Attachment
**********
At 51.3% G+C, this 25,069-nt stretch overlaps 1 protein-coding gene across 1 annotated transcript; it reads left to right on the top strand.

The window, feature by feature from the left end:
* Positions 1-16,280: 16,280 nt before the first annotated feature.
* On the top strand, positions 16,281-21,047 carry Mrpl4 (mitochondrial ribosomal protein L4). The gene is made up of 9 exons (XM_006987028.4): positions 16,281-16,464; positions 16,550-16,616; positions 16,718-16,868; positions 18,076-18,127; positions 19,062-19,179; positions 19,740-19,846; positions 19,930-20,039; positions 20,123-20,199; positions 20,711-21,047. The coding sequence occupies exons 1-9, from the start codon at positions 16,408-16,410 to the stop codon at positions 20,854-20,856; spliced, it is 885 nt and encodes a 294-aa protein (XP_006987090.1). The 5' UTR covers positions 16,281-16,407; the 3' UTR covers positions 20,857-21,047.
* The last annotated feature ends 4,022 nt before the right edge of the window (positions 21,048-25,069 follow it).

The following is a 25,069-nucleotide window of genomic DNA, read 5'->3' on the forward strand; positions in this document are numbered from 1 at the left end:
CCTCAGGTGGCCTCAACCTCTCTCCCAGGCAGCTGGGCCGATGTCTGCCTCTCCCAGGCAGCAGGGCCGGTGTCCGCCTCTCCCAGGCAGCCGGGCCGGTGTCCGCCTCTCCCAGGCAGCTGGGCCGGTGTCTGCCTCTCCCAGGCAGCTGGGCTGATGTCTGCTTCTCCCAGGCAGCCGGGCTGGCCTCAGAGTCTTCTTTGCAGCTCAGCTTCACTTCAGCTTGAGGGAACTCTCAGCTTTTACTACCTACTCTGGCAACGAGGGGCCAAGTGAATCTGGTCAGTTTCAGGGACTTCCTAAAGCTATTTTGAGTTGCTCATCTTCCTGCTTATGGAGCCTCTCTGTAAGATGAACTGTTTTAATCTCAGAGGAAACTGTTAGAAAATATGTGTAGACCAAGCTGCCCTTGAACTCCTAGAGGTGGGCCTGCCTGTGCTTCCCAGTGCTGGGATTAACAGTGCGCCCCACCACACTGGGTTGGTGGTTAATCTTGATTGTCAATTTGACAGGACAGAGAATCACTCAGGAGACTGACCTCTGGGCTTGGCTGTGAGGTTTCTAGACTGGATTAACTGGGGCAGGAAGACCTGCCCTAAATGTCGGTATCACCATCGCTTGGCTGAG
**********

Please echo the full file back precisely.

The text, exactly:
At 51.3% G+C, this 25,069-nt stretch overlaps 1 protein-coding gene across 1 annotated transcript; it reads left to right on the top strand.

The window, feature by feature from the left end:
* Positions 1-16,280: 16,280 nt before the first annotated feature.
* On the top strand, positions 16,281-21,047 carry Mrpl4 (mitochondrial ribosomal protein L4). The gene is made up of 9 exons (XM_006987028.4): positions 16,281-16,464; positions 16,550-16,616; positions 16,718-16,868; positions 18,076-18,127; positions 19,062-19,179; positions 19,740-19,846; positions 19,930-20,039; positions 20,123-20,199; positions 20,711-21,047. The coding sequence occupies exons 1-9, from the start codon at positions 16,408-16,410 to the stop codon at positions 20,854-20,856; spliced, it is 885 nt and encodes a 294-aa protein (XP_006987090.1). The 5' UTR covers positions 16,281-16,407; the 3' UTR covers positions 20,857-21,047.
* The last annotated feature ends 4,022 nt before the right edge of the window (positions 21,048-25,069 follow it).

The following is a 25,069-nucleotide window of genomic DNA, read 5'->3' on the forward strand; positions in this document are numbered from 1 at the left end:
CCTCAGGTGGCCTCAACCTCTCTCCCAGGCAGCTGGGCCGATGTCTGCCTCTCCCAGGCAGCAGGGCCGGTGTCCGCCTCTCCCAGGCAGCCGGGCCGGTGTCCGCCTCTCCCAGGCAGCTGGGCCGGTGTCTGCCTCTCCCAGGCAGCTGGGCTGATGTCTGCTTCTCCCAGGCAGCCGGGCTGGCCTCAGAGTCTTCTTTGCAGCTCAGCTTCACTTCAGCTTGAGGGAACTCTCAGCTTTTACTACCTACTCTGGCAACGAGGGGCCAAGTGAATCTGGTCAGTTTCAGGGACTTCCTAAAGCTATTTTGAGTTGCTCATCTTCCTGCTTATGGAGCCTCTCTGTAAGATGAACTGTTTTAATCTCAGAGGAAACTGTTAGAAAATATGTGTAGACCAAGCTGCCCTTGAACTCCTAGAGGTGGGCCTGCCTGTGCTTCCCAGTGCTGGGATTAACAGTGCGCCCCACCACACTGGGTTGGTGGTTAATCTTGATTGTCAATTTGACAGGACAGAGAATCACTCAGGAGACTGACCTCTGGGCTTGGCTGTGAGGTTTCTAGACTGGATTAACTGGGGCAGGAAGACCTGCCCTAAATGTCGGTATCACCATCGCTTGGCTGAG